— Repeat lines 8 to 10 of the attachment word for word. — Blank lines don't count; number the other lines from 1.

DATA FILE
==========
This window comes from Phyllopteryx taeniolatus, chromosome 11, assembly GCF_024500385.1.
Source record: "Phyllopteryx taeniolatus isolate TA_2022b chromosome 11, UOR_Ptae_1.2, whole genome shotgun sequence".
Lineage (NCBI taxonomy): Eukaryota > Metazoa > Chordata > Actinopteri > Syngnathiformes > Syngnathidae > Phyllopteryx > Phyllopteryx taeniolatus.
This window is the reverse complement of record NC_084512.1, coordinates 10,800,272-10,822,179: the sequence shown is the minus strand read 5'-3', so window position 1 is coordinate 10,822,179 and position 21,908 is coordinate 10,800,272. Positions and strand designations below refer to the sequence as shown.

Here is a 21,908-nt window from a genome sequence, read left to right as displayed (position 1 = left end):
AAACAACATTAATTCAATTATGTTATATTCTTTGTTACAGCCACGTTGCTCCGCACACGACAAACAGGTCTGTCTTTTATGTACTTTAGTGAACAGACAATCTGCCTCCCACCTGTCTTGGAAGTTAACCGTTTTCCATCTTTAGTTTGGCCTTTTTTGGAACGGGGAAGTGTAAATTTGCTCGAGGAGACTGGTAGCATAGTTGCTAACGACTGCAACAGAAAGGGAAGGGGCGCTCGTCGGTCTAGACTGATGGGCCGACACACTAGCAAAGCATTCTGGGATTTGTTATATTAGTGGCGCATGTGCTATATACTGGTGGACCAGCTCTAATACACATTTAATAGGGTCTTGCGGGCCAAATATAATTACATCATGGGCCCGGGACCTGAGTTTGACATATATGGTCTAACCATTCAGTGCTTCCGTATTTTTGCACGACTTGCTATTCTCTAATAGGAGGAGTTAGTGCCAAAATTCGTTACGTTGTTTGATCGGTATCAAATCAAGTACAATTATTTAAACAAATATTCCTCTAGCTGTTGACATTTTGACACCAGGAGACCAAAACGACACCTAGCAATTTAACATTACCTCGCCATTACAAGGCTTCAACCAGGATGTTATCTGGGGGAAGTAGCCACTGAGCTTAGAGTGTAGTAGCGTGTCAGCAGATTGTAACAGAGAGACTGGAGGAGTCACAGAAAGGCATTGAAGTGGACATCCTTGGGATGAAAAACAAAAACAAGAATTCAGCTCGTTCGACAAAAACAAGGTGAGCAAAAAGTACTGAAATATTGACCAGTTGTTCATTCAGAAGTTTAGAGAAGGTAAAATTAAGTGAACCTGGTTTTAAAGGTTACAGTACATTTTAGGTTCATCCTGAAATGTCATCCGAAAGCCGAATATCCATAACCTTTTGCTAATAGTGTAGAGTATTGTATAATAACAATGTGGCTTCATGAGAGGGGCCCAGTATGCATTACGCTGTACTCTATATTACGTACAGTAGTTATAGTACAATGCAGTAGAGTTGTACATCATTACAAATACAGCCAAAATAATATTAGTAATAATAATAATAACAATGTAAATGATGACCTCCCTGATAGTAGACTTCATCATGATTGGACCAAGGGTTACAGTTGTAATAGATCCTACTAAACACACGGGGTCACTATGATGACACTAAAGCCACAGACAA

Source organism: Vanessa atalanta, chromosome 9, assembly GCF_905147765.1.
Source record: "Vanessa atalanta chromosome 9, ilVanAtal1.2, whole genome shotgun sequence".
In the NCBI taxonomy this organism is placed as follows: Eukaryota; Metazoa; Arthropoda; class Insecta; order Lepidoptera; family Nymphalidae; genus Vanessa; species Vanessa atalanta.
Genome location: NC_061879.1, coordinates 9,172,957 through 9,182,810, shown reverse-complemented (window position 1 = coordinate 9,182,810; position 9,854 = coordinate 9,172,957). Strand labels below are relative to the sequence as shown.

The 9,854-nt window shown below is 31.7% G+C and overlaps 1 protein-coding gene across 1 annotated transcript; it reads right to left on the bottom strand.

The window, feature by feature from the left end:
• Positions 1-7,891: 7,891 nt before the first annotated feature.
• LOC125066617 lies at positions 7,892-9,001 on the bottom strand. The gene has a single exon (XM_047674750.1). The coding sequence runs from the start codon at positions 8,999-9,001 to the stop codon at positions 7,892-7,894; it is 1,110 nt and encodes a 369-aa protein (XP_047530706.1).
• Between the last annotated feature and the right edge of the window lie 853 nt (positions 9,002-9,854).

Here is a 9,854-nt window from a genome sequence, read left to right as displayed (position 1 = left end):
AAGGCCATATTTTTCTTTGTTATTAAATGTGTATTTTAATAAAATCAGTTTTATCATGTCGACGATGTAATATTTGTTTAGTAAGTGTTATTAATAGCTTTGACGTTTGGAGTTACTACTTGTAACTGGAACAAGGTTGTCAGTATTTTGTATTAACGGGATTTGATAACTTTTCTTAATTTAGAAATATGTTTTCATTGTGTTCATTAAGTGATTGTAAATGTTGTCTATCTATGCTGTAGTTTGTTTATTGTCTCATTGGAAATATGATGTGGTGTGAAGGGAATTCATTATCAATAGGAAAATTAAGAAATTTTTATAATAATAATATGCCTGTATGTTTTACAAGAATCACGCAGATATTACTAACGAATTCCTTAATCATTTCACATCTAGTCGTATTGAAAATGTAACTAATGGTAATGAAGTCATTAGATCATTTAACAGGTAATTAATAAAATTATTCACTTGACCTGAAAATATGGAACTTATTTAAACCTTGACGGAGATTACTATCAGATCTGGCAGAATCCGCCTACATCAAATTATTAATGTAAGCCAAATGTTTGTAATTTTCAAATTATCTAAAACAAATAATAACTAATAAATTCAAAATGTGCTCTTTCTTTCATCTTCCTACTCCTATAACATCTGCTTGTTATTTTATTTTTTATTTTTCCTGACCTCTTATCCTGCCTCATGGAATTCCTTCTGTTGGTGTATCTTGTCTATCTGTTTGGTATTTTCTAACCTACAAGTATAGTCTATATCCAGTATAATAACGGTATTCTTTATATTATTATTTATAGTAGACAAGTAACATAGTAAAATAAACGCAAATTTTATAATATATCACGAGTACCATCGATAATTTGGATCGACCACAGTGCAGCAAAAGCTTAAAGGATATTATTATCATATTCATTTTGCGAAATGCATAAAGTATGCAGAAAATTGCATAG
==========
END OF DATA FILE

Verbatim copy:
Source record: "Vanessa atalanta chromosome 9, ilVanAtal1.2, whole genome shotgun sequence".
In the NCBI taxonomy this organism is placed as follows: Eukaryota; Metazoa; Arthropoda; class Insecta; order Lepidoptera; family Nymphalidae; genus Vanessa; species Vanessa atalanta.
Genome location: NC_061879.1, coordinates 9,172,957 through 9,182,810, shown reverse-complemented (window position 1 = coordinate 9,182,810; position 9,854 = coordinate 9,172,957). Strand labels below are relative to the sequence as shown.